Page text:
Judge Perkins is found guilty of a fraudulent conspiracy and the manufacture of a false and fraudulent order of adoption in the Probate Court of this county while he was the judge thereof, and by which fraudulent order Bettis, Perkins and others, attempted to steal an estate valued at $35,000.

In an able editorial on this remarkable case, the editor of the Independent says:

It is with the evidence the public have do do. Common place, honest people have no taste for false records or cunning practices among those to whom are entrusted before and after death all their earthly possessions. The chain of evidence seems to the court to clearly establish the fact that the boy Martin was not adopted by Mrs. Ames, and that the record of adoption was made after her sudden demise. The estate is estimated to be worth at least $35,000. Mr. H. S. Coley, since the decree of the court, has been appointed receiver and a portion of the effects have been turned over to him. Thus ends one of the most remarkable civil suits in the annals of court. (The Sumner County Press, Thursday, October 9, 1873)


Attorney D. C. Joslin received a wire this morning that his brother, Lou Joslin, had committed suicide at Parsons, Kansas, by shooting himself. The message was sent by his other brother, Charlie Joslin, who resides at Parsons. The reasons for the act were not stated.

The deceased formerly lived in Jonesboro and is well known to many people here. He removed to Parsons shortly after his marriage to Miss Tippen. He had one child by his last wife.

The funeral will be held at Golden City, Mo. Relatives here will leave tonight for that place to attend the funeral.
(Jonesboro Evening Sun ~ January 28, 1918)


His Skull Fractured by an Unknown Indian Near Nowata, I. T.

Nowata, I.T., Aug. 24--Will Lackey, a young man who lives with his parents near Edna, Kan., was murdered a few miles north of here last night by an unknown Indian. Lackey was with a threshing outfit that had been operating in the neighborhood, and along with the other hands had gone to the loft of the barn on the place where they were working to sleep on the hay. Lackey made some remark at which an Indian who was among them took offense that he picked up a club and struck Lackey over the head several times, fracturing his skull. Lackey died soon after. The Indian at once escaped in the darkness and is still at large.
(Emporia Gazette ~ August 24, 1896)


Kansas City, June 1---Downpours of rain, ranging from three inches up to eleven inches unofficially reported north of Emporia and nine inches at Waverly, east of there, brought flood conditions to Southeast Kansas today. Two men were killed in an electrical storm accompanying the rain.

Alfred Pearson, 24 years old, and his brother-in-law, Robert Williams, 22, were killed near Chetopa yesterday when lightning struck a tree under which they had taken shelter.

The Neosho river went out of its banks at Emporia and continued to rise rapidly as other streams in that vicinity were at the highest ever known. An overflow of the Neosho from Emporia to the Oklahoma line was predicted by the government weather bureau at Topeka.
(Times-Picayune ~ June 2, 1928)


Isaac McCarty, straight-shooting bank cashier of Altamont, Kansas, who a few days ago killed one bank bandit and injured a second in an attempted robbery of his bank, was a visitor at A Century of Progress - the Chicago World's Fair, Aug. 8.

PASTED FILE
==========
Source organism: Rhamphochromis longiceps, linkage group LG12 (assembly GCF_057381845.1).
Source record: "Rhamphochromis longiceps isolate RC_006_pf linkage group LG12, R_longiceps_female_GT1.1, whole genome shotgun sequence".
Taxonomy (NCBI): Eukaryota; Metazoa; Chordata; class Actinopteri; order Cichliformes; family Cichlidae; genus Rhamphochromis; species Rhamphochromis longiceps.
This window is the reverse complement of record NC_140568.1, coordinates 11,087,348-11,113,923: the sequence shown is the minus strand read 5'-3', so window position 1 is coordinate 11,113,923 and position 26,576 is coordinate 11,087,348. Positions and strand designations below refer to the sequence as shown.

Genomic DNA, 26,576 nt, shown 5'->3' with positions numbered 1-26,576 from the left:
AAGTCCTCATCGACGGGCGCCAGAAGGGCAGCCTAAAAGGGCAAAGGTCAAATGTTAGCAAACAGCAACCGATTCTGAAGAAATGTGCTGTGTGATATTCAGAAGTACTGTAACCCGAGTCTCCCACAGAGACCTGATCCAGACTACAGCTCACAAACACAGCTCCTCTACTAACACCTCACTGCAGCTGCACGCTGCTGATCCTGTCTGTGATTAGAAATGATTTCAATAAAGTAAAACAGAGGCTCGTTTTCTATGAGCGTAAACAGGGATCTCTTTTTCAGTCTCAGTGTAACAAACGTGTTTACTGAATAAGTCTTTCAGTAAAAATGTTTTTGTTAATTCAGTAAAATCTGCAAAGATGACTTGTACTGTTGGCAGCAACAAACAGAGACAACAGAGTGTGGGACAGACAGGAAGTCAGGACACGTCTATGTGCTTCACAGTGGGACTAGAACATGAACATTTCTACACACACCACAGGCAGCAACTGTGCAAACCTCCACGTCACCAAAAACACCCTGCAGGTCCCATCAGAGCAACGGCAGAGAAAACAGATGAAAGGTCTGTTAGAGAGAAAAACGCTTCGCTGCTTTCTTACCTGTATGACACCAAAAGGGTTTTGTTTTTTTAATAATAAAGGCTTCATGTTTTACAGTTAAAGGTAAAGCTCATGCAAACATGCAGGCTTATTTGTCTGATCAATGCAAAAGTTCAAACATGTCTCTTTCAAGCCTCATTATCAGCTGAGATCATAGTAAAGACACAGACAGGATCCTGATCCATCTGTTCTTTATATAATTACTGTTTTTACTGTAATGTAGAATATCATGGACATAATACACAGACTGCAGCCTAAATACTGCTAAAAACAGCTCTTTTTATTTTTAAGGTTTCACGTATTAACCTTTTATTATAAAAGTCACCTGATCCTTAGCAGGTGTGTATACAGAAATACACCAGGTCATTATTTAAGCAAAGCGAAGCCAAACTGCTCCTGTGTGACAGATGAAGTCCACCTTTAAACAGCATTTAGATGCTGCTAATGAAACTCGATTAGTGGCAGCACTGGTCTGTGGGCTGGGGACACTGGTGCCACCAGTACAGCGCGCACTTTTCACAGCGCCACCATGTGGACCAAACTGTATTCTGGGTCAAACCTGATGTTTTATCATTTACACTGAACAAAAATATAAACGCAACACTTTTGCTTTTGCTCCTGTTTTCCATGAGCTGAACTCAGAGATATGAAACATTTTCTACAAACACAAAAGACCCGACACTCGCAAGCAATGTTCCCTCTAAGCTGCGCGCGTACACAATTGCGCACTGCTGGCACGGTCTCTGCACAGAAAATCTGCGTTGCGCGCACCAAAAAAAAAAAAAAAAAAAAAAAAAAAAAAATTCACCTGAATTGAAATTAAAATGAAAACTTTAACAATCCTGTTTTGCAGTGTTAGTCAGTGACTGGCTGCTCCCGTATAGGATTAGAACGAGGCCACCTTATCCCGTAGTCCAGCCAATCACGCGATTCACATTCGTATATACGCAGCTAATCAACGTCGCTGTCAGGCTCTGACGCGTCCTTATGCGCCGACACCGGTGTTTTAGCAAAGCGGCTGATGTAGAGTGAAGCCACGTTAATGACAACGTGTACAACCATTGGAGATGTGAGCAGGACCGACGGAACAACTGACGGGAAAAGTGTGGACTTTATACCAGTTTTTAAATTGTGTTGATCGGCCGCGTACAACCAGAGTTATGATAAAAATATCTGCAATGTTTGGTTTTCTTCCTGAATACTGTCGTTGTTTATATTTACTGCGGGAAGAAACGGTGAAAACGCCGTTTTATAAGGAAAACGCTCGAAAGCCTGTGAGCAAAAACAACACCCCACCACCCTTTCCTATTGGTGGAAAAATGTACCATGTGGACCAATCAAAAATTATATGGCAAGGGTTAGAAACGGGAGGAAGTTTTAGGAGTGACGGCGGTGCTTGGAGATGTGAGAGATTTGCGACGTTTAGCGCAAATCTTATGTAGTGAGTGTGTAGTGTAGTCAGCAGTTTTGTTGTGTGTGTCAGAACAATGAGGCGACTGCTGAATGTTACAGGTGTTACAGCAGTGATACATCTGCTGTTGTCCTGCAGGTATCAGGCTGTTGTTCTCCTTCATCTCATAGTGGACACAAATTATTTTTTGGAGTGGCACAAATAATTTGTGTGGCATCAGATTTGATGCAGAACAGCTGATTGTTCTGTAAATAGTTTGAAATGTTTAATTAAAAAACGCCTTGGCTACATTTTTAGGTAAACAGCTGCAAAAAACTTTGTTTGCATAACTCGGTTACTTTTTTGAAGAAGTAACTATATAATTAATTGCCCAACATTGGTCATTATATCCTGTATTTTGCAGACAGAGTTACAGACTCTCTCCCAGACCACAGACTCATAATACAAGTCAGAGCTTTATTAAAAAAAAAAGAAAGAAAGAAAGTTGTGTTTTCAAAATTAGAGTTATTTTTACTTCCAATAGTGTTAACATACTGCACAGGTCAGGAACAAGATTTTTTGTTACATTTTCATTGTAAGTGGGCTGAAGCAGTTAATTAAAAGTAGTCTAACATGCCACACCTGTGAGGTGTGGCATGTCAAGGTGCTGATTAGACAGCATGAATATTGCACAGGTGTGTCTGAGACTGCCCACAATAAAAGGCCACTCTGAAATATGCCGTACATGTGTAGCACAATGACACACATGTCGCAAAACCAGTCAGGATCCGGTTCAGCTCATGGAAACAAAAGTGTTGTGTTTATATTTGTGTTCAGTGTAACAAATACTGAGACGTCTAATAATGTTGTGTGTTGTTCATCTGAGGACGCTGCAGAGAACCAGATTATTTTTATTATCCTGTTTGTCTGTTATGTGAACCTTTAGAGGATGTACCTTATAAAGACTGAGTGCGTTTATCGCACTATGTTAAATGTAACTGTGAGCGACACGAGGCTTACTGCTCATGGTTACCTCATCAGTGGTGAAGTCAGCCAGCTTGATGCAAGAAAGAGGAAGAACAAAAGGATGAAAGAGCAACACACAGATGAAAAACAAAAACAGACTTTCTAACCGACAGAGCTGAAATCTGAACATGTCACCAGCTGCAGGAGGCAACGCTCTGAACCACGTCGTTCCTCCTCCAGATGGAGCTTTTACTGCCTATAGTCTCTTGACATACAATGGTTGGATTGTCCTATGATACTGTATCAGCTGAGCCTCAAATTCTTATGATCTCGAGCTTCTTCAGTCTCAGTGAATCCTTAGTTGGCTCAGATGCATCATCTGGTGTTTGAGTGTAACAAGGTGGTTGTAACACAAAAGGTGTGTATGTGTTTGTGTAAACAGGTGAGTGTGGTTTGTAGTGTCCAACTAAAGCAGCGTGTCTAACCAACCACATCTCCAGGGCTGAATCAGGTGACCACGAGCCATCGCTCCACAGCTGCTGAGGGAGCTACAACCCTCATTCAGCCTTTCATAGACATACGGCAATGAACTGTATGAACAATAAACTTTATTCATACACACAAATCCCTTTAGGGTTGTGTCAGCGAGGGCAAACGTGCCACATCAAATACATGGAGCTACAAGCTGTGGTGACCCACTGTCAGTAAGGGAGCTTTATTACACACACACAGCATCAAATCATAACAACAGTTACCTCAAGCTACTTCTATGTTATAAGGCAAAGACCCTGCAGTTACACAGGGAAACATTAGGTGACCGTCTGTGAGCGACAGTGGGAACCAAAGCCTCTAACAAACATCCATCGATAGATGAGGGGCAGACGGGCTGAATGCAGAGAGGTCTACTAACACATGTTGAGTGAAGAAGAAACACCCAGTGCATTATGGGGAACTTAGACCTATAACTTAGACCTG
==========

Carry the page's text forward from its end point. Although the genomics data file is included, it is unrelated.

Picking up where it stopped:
McCarty, who was discovered by a World's Fair reporter as he sat in the peaceful environs of the Hall of Science fountain court, was reluctant about discussing the heroic act which he performed.

He was more interested in discussing the marvels of the World's Fair.

"Were you nervous when the gunman entered the bank?" he was asked.

"I heard the World's Fair at Chicago was not quite as expressive as some of the other fairs, but I don't see how it could be more expressive than it is," was his reply.

"Don't you think there would be fewer bank robberies if all bank cashiers treated robbers as you did?" he was asked.

"I think the Hall of Science is a marvelous exhibit," was his reply.

McCarty was so enthusiastic about the World's Fair, it was impossible to lead him into conversation concerning the robbery.
(Negro Star ~ August 25, 1933)


Horrible Crime Committed by a Kansas Farmer

Oswego, Dec. 11---After a preliminary examination, Rudolph Bruckman, a wealthy farmer of Osage township, has been held in the sum of $10,000 to answer for the murder of his 17-year-old daughter, Mary. Four weeks ago Bruckman gave the girl a terrible beating, because she did not work to suit him in his cornfield. He then tied a rope around one of her ankles, fastened the other end of the rope to a rear axle of his wagon and drove to his barn a quarter of a mile off, dragging the girl behind. Arriving there, he locked her up in the barn without sufficient clothing and without food.

The girl was found by her uncle and another neighbor, who carried her away, but her injuries were so serious that she died on November 22.

Bruckman has long been an outcast among the farmers of Osage township. His ranch adjoins the notorious Bender farm and he was the nearest neighbor of the Bender butchers.

After the horrifying crimes of the Bender family had become known and they had fled the country, Bruckman was visited one night by a mob of masked men who demanded to know where the Benders had gone. Bruckman insisted that he knew nothing of the Benders or their deeds, but he was strung up to the limb of a tree and held there until almost dead. Finally, however, he was cut down and allowed to go away, but ever since he has been shunned.